Indexed on: 01 Sep '11Published on: 01 Sep '11Published in: Journal of Biological Chemistry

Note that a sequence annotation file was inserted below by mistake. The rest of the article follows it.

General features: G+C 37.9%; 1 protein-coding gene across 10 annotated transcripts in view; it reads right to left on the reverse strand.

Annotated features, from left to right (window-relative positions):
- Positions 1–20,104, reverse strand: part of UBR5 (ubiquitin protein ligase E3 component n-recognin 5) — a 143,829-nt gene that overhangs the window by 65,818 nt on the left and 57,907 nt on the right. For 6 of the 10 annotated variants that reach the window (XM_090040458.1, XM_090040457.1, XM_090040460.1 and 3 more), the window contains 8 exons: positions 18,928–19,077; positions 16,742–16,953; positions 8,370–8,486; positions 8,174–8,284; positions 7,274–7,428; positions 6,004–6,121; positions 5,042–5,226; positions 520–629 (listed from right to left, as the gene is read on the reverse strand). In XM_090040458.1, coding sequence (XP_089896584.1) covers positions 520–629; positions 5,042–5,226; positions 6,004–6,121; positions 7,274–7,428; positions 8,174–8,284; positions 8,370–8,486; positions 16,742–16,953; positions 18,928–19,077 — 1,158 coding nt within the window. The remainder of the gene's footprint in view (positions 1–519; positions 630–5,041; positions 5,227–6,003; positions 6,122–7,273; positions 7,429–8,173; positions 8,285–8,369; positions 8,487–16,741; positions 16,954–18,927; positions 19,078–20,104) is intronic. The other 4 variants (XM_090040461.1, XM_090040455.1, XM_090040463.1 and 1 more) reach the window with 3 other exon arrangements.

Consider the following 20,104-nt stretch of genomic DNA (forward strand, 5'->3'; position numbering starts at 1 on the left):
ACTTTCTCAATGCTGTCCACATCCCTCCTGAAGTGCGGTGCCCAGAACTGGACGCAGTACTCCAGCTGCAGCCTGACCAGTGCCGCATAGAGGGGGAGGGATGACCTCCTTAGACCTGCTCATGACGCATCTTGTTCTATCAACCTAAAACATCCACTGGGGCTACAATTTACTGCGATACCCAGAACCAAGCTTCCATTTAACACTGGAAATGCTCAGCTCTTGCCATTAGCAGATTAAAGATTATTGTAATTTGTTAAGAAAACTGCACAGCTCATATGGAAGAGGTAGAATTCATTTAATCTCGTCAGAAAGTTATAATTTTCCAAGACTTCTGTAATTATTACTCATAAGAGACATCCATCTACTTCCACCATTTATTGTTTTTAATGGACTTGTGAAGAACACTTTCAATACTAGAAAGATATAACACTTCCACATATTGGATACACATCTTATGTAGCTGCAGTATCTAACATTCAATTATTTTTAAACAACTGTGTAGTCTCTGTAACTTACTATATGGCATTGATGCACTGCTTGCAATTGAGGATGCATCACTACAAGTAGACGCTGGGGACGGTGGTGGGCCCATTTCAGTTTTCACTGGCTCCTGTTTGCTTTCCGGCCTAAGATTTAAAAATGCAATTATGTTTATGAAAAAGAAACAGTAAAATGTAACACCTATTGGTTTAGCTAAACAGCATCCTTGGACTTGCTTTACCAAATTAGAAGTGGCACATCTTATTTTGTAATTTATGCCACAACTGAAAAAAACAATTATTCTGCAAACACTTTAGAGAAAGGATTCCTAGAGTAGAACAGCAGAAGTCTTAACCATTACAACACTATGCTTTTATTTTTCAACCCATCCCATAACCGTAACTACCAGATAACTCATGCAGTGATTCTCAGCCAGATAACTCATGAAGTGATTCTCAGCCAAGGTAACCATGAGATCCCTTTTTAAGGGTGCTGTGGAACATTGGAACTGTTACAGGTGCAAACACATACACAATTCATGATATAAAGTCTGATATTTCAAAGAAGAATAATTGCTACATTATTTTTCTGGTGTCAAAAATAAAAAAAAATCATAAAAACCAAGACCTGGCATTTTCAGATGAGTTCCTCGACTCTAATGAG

A genetic variant of PNPLA3 (patatin-like phospholipase domain-containing 3; PNPLA3-I148M), a serine protease of unknown function, is associated with accumulation of triacylglycerol (TAG) in the liver. To determine the biological substrates of PNPLA3 and the effect of the I148M substitution on enzymatic activity and substrate specificity, we purified and characterized recombinant human PNPLA3 and PNPLA3-I148M. Maximal hydrolytic activity of PNPLA3 was observed against the three major glycerolipids, TAG, diacylglycerol, and monoacylglycerol, with a strong preference for oleic acid as the acyl moiety. Substitution of methionine for isoleucine at position 148 markedly decreased the V(max) of the enzyme for glycerolipids but had only a modest effect on the K(m). Purified PNPLA3 also catalyzed the hydrolysis of oleoyl-CoA, but the V(max) was 100-fold lower for oleoyl-CoA than for triolein. The thioesterase activity required the catalytic serine but was only modestly decreased by the I148M substitution. The enzyme had little or no hydrolytic activity against the other lipid substrates tested, including phospholipids, cholesteryl ester, and retinyl esters. Neither the wild-type nor mutant enzyme catalyzed transfer of oleic acid from oleoyl-CoA to glycerophosphate, lysophosphatidic acid, or diacylglycerol, suggesting that the enzyme does not promote de novo TAG synthesis. Taken together, our results are consistent with the notion that PNPLA3 plays a role in the hydrolysis of glycerolipids and that the I148M substitution causes a loss of function, although we cannot exclude the possibility that the enzyme has additional substrates or activities.